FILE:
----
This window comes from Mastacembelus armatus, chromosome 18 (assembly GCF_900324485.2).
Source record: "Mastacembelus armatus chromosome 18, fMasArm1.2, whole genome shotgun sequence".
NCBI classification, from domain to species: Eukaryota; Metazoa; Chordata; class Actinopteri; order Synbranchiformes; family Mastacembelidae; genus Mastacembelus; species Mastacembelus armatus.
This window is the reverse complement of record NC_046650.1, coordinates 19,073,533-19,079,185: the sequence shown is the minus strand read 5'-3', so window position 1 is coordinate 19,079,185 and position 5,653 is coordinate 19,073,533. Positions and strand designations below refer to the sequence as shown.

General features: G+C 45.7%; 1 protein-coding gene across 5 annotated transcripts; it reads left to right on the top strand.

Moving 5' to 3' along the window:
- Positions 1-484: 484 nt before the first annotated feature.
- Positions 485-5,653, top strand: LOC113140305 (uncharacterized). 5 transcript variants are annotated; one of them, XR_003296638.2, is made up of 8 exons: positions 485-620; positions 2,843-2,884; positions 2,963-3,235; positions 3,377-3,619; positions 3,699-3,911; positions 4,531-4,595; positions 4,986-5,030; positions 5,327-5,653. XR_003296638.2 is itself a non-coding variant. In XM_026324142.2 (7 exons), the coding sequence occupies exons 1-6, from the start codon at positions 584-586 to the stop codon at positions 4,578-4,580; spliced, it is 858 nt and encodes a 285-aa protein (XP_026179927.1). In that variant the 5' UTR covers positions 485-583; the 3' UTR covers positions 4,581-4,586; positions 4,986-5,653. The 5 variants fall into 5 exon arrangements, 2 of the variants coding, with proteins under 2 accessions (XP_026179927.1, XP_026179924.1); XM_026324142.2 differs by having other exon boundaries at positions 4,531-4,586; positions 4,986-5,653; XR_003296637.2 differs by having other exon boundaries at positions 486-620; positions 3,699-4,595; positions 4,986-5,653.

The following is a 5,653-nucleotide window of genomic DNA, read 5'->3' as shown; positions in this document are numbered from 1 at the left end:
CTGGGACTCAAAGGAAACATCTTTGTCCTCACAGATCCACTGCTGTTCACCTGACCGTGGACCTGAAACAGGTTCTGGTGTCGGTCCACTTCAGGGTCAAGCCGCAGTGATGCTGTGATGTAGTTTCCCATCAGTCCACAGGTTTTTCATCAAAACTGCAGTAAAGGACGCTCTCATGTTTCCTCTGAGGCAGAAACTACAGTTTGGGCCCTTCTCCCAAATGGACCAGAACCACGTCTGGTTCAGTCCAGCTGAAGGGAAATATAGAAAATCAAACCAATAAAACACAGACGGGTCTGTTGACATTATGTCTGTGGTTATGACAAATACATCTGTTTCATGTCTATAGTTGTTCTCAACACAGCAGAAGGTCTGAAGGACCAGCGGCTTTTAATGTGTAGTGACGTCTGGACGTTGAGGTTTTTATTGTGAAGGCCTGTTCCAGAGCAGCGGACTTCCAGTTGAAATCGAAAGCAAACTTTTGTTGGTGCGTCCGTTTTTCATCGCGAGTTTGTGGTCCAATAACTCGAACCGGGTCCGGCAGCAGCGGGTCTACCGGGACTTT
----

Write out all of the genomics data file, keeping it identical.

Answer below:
This window comes from Mastacembelus armatus, chromosome 18 (assembly GCF_900324485.2).
Source record: "Mastacembelus armatus chromosome 18, fMasArm1.2, whole genome shotgun sequence".
NCBI classification, from domain to species: Eukaryota; Metazoa; Chordata; class Actinopteri; order Synbranchiformes; family Mastacembelidae; genus Mastacembelus; species Mastacembelus armatus.
This window is the reverse complement of record NC_046650.1, coordinates 19,073,533-19,079,185: the sequence shown is the minus strand read 5'-3', so window position 1 is coordinate 19,079,185 and position 5,653 is coordinate 19,073,533. Positions and strand designations below refer to the sequence as shown.

General features: G+C 45.7%; 1 protein-coding gene across 5 annotated transcripts; it reads left to right on the top strand.

Moving 5' to 3' along the window:
- Positions 1-484: 484 nt before the first annotated feature.
- Positions 485-5,653, top strand: LOC113140305 (uncharacterized). 5 transcript variants are annotated; one of them, XR_003296638.2, is made up of 8 exons: positions 485-620; positions 2,843-2,884; positions 2,963-3,235; positions 3,377-3,619; positions 3,699-3,911; positions 4,531-4,595; positions 4,986-5,030; positions 5,327-5,653. XR_003296638.2 is itself a non-coding variant. In XM_026324142.2 (7 exons), the coding sequence occupies exons 1-6, from the start codon at positions 584-586 to the stop codon at positions 4,578-4,580; spliced, it is 858 nt and encodes a 285-aa protein (XP_026179927.1). In that variant the 5' UTR covers positions 485-583; the 3' UTR covers positions 4,581-4,586; positions 4,986-5,653. The 5 variants fall into 5 exon arrangements, 2 of the variants coding, with proteins under 2 accessions (XP_026179927.1, XP_026179924.1); XM_026324142.2 differs by having other exon boundaries at positions 4,531-4,586; positions 4,986-5,653; XR_003296637.2 differs by having other exon boundaries at positions 486-620; positions 3,699-4,595; positions 4,986-5,653.

The following is a 5,653-nucleotide window of genomic DNA, read 5'->3' as shown; positions in this document are numbered from 1 at the left end:
CTGGGACTCAAAGGAAACATCTTTGTCCTCACAGATCCACTGCTGTTCACCTGACCGTGGACCTGAAACAGGTTCTGGTGTCGGTCCACTTCAGGGTCAAGCCGCAGTGATGCTGTGATGTAGTTTCCCATCAGTCCACAGGTTTTTCATCAAAACTGCAGTAAAGGACGCTCTCATGTTTCCTCTGAGGCAGAAACTACAGTTTGGGCCCTTCTCCCAAATGGACCAGAACCACGTCTGGTTCAGTCCAGCTGAAGGGAAATATAGAAAATCAAACCAATAAAACACAGACGGGTCTGTTGACATTATGTCTGTGGTTATGACAAATACATCTGTTTCATGTCTATAGTTGTTCTCAACACAGCAGAAGGTCTGAAGGACCAGCGGCTTTTAATGTGTAGTGACGTCTGGACGTTGAGGTTTTTATTGTGAAGGCCTGTTCCAGAGCAGCGGACTTCCAGTTGAAATCGAAAGCAAACTTTTGTTGGTGCGTCCGTTTTTCATCGCGAGTTTGTGGTCCAATAACTCGAACCGGGTCCGGCAGCAGCGGGTCTACCGGGACTTT